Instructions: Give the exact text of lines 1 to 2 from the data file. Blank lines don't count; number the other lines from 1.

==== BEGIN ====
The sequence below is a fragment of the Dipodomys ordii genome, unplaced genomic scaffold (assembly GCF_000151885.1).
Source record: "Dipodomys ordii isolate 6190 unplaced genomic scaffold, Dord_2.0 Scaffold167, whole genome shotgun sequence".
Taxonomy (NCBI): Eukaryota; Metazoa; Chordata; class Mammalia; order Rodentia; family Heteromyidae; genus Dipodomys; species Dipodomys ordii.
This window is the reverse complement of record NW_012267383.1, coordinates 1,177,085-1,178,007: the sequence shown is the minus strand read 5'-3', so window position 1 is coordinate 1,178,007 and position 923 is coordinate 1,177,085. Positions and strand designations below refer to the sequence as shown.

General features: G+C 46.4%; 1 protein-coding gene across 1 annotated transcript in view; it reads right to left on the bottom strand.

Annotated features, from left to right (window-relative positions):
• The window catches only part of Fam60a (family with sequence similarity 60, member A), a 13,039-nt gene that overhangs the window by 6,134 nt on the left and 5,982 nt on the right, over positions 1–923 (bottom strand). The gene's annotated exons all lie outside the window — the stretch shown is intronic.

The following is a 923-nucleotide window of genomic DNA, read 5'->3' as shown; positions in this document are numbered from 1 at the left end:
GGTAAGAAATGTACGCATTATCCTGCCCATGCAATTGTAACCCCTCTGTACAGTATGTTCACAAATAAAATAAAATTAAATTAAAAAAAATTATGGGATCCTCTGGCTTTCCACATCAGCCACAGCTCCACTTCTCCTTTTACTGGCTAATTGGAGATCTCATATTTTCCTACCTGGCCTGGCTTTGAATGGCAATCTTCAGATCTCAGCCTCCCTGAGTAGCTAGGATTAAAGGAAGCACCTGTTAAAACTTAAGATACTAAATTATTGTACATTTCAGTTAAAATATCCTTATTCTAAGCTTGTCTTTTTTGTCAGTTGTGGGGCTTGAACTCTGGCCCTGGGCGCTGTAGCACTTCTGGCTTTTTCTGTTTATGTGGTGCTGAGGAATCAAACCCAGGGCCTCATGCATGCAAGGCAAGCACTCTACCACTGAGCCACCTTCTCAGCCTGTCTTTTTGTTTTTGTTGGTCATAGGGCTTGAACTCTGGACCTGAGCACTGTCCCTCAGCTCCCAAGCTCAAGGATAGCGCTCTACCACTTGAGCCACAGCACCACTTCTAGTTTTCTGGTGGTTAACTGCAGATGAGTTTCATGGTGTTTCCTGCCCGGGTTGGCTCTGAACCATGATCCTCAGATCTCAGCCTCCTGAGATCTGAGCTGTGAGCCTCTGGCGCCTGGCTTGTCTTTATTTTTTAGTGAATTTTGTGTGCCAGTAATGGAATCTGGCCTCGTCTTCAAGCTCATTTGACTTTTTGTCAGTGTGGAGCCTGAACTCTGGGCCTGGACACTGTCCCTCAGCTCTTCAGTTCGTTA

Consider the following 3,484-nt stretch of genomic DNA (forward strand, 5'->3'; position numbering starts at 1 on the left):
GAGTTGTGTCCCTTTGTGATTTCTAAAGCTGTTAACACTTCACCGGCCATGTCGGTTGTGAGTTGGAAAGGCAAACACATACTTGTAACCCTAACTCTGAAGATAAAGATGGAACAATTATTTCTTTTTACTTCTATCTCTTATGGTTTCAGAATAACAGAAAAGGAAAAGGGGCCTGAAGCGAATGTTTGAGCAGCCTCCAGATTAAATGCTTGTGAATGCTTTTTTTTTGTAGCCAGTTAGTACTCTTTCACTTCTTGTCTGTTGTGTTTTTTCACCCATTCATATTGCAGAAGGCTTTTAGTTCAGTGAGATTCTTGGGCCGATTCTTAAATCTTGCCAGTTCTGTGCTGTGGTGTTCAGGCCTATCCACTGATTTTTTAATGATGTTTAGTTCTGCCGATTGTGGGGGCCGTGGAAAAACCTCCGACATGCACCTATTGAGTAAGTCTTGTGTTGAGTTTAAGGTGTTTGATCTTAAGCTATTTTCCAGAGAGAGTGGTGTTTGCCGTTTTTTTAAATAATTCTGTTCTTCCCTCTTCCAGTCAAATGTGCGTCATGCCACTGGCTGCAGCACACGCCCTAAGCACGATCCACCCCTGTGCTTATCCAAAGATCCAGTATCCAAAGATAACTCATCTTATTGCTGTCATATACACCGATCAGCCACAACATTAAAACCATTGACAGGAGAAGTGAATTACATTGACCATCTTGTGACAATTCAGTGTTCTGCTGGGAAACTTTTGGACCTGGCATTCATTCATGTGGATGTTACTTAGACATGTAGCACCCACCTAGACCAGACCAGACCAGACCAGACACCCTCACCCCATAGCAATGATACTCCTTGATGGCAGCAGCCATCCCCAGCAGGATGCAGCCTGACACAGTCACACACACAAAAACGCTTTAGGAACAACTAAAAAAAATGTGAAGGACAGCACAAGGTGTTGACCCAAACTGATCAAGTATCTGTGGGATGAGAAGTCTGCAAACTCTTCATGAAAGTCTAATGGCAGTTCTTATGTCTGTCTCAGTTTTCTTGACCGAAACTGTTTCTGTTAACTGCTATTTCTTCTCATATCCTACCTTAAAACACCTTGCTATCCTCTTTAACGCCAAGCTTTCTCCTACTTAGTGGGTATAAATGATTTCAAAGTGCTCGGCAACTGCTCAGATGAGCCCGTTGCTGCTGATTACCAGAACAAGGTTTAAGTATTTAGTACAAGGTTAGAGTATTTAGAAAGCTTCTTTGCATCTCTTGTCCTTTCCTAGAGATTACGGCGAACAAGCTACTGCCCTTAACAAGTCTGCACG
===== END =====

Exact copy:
The sequence below is a fragment of the Dipodomys ordii genome, unplaced genomic scaffold (assembly GCF_000151885.1).
Source record: "Dipodomys ordii isolate 6190 unplaced genomic scaffold, Dord_2.0 Scaffold167, whole genome shotgun sequence".